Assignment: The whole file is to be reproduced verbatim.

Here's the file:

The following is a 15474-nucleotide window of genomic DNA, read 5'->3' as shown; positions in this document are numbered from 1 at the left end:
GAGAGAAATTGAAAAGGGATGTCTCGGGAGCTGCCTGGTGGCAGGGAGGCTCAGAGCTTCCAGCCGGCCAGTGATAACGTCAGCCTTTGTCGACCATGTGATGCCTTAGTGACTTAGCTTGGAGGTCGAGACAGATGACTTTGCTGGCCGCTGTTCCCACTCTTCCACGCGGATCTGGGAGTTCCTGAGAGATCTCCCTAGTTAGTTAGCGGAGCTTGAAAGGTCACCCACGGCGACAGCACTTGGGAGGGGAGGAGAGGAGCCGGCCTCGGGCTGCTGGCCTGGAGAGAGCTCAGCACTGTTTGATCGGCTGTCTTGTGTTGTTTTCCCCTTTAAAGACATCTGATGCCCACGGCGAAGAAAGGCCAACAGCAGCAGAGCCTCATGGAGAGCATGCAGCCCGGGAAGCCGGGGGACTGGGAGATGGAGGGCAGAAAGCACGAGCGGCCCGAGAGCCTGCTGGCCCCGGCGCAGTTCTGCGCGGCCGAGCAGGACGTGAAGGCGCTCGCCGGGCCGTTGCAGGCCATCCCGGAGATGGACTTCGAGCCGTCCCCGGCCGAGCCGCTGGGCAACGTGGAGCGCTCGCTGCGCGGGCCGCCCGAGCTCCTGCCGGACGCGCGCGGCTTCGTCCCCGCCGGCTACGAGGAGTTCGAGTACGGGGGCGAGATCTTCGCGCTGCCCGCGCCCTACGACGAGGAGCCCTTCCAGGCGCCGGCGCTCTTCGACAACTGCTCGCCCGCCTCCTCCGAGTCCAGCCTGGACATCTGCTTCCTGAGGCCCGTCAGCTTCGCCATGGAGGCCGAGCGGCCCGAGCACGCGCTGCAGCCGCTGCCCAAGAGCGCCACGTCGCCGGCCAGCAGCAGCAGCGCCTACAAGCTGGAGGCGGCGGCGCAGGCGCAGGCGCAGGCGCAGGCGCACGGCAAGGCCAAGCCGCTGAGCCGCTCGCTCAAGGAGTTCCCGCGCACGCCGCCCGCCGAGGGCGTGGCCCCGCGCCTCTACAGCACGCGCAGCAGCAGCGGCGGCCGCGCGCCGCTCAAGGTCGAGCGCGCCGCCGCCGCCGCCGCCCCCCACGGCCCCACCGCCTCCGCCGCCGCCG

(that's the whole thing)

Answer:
The following is a 15474-nucleotide window of genomic DNA, read 5'->3' as shown; positions in this document are numbered from 1 at the left end:
GAGAGAAATTGAAAAGGGATGTCTCGGGAGCTGCCTGGTGGCAGGGAGGCTCAGAGCTTCCAGCCGGCCAGTGATAACGTCAGCCTTTGTCGACCATGTGATGCCTTAGTGACTTAGCTTGGAGGTCGAGACAGATGACTTTGCTGGCCGCTGTTCCCACTCTTCCACGCGGATCTGGGAGTTCCTGAGAGATCTCCCTAGTTAGTTAGCGGAGCTTGAAAGGTCACCCACGGCGACAGCACTTGGGAGGGGAGGAGAGGAGCCGGCCTCGGGCTGCTGGCCTGGAGAGAGCTCAGCACTGTTTGATCGGCTGTCTTGTGTTGTTTTCCCCTTTAAAGACATCTGATGCCCACGGCGAAGAAAGGCCAACAGCAGCAGAGCCTCATGGAGAGCATGCAGCCCGGGAAGCCGGGGGACTGGGAGATGGAGGGCAGAAAGCACGAGCGGCCCGAGAGCCTGCTGGCCCCGGCGCAGTTCTGCGCGGCCGAGCAGGACGTGAAGGCGCTCGCCGGGCCGTTGCAGGCCATCCCGGAGATGGACTTCGAGCCGTCCCCGGCCGAGCCGCTGGGCAACGTGGAGCGCTCGCTGCGCGGGCCGCCCGAGCTCCTGCCGGACGCGCGCGGCTTCGTCCCCGCCGGCTACGAGGAGTTCGAGTACGGGGGCGAGATCTTCGCGCTGCCCGCGCCCTACGACGAGGAGCCCTTCCAGGCGCCGGCGCTCTTCGACAACTGCTCGCCCGCCTCCTCCGAGTCCAGCCTGGACATCTGCTTCCTGAGGCCCGTCAGCTTCGCCATGGAGGCCGAGCGGCCCGAGCACGCGCTGCAGCCGCTGCCCAAGAGCGCCACGTCGCCGGCCAGCAGCAGCAGCGCCTACAAGCTGGAGGCGGCGGCGCAGGCGCAGGCGCAGGCGCAGGCGCACGGCAAGGCCAAGCCGCTGAGCCGCTCGCTCAAGGAGTTCCCGCGCACGCCGCCCGCCGAGGGCGTGGCCCCGCGCCTCTACAGCACGCGCAGCAGCAGCGGCGGCCGCGCGCCGCTCAAGGTCGAGCGCGCCGCCGCCGCCGCCGCCCCCCACGGCCCCACCGCCTCCGCCGCCGCCG